28 May 2010
For Immediate Release
Hundreds of men and women from across southern Africa are planning to take part in solidarity events as three women who were allegedly sterilised without their informed consent take their cases to the High Court of Namibia from 1 to 4 June 2010. The women, who are all living with HIV/AIDS, are each suing the Ministry of Health and Social Services for 1 million dollars as compensation for the damages they have suffered.
“Namibia has an extremely high HIV prevalence, fuelled by stigma against people living with HIV. These cases illustrate that women living with HIV are highly vulnerable to human rights violations,” said Rosa Namises, Director of Women’s Solidarity Namibia.
Hundreds of people who consider coerced and forced sterilisation a distinct violation of rights will participate in a series of solidarity events that will coincide with the court proceedings. Hospital sit-ins at Katutura State Hospital in Windhoek (where some of the alleged cases of sterilisation took place) and at the Onandjokwe Lutheran Hospital in Ondangwa are planned throughout the court case. A mass march and petition hand-over to the Ministry of Health is planned on the first day of the case – 01 June 2010. Additional demonstrations of solidarity are expected to take place in Zambia, South Africa, the U.K and America.
“The law states that we should all be treated equally” says Veronica Kalambi of the Namibia Women’s Health Network. “That means that people living with HIV should have the same rights as everyone else – including the right to found a family.”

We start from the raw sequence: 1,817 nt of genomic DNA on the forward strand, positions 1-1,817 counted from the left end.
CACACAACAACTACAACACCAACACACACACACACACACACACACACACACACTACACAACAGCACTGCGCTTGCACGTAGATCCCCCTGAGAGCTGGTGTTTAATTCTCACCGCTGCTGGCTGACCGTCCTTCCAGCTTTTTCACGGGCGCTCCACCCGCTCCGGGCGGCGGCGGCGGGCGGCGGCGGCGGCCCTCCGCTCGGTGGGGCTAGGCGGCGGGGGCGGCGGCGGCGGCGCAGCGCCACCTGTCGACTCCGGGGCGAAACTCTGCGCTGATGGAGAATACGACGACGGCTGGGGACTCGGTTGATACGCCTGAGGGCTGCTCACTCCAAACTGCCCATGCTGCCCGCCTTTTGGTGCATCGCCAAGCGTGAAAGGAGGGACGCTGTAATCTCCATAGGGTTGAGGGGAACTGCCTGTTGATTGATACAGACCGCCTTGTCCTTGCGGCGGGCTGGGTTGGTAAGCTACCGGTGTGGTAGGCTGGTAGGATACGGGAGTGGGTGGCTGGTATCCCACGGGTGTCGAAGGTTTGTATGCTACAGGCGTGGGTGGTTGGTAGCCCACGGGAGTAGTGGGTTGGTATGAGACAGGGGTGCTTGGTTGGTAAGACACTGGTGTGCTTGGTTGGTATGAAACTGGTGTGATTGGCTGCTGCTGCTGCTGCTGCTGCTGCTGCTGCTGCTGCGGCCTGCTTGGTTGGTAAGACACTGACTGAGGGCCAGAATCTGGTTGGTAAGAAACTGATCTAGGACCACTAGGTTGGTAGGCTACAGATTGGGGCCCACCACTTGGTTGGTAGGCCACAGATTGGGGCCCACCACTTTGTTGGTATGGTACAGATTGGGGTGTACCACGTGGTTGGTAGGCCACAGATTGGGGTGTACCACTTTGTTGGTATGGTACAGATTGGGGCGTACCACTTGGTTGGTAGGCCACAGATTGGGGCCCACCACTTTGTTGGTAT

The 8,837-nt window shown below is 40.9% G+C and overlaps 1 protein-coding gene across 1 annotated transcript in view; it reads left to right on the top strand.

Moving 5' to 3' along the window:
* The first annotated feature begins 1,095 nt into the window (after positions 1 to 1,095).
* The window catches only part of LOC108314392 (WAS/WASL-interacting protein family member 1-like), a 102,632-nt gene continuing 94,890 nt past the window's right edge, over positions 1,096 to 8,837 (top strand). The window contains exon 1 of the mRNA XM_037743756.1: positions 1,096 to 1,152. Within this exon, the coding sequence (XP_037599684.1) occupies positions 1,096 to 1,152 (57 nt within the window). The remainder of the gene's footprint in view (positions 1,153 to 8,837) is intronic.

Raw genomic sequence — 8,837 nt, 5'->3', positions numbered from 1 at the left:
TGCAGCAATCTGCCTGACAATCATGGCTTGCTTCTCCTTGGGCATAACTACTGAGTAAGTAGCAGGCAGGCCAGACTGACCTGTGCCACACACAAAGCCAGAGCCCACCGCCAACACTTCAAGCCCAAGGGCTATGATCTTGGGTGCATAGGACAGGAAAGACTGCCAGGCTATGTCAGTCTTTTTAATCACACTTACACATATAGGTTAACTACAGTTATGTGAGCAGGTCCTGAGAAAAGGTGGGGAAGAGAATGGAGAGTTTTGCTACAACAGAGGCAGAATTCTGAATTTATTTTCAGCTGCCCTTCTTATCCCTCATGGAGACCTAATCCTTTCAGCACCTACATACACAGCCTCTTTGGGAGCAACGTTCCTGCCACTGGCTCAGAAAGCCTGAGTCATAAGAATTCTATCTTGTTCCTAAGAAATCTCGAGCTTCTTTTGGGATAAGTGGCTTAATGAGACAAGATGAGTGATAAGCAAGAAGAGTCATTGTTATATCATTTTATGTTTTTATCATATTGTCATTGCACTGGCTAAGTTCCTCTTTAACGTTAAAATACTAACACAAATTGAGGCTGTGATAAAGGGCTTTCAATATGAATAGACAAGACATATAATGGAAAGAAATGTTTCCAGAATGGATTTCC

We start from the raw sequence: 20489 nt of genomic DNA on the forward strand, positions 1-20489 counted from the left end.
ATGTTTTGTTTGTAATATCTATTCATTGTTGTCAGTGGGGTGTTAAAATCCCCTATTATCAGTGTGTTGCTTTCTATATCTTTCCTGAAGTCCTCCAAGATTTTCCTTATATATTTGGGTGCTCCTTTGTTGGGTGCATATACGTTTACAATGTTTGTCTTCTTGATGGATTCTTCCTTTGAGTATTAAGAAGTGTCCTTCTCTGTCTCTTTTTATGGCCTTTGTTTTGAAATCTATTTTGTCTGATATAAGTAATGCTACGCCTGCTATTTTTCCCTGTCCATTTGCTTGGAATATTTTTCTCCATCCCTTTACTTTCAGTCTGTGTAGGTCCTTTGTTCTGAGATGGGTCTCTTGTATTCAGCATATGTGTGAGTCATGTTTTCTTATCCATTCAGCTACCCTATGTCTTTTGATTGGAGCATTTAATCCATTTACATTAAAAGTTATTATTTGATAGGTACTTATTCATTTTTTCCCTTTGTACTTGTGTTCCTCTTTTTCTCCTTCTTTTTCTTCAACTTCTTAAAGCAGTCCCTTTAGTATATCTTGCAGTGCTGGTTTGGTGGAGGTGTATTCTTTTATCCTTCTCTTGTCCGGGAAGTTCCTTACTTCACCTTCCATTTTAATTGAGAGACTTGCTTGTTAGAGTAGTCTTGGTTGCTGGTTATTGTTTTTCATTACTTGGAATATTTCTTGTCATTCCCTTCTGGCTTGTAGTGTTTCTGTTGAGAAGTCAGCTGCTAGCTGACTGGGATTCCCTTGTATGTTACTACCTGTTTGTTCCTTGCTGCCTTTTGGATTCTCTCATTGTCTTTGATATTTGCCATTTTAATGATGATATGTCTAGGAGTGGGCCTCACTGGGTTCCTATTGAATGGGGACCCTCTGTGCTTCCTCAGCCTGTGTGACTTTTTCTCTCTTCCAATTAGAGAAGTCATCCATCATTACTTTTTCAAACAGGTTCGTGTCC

Reports of sterilisation of HIV positive women first emerged in 2007, claiming that women living with HIV seeking medical care in state hospitals were allegedly subjected to sterilisation without their knowledge or informed consent. The three cases are the first of 15 that will be heard on these merits, says Legal Assistance Centre lawyer Linda Dumba-Chicalu.
“Sterilisation of women living with HIV without their consent also has serious implications for the health care system as a whole,” explains Amon Ngavetene, coordinator of the AIDS Law Unit of the Legal Assistance Centre. “Fear of discrimination and mistreatment can discourage women from seeking health care services and can undermine the government’s gains in the provision of sexual and reproductive health services and the HIV response as a whole.”
Partners working on the campaign to end forced sterilisation include: Legal Assistance Centre, Namibia Women’s Health Network, AIDS and Rights Alliance for Southern Africa, Women’s Solidarity Namibia, Women’s Leadership Centre, Sister Namibia, Southern Africa Litigation Centre, and Open Society Initiative for Southern Africa.
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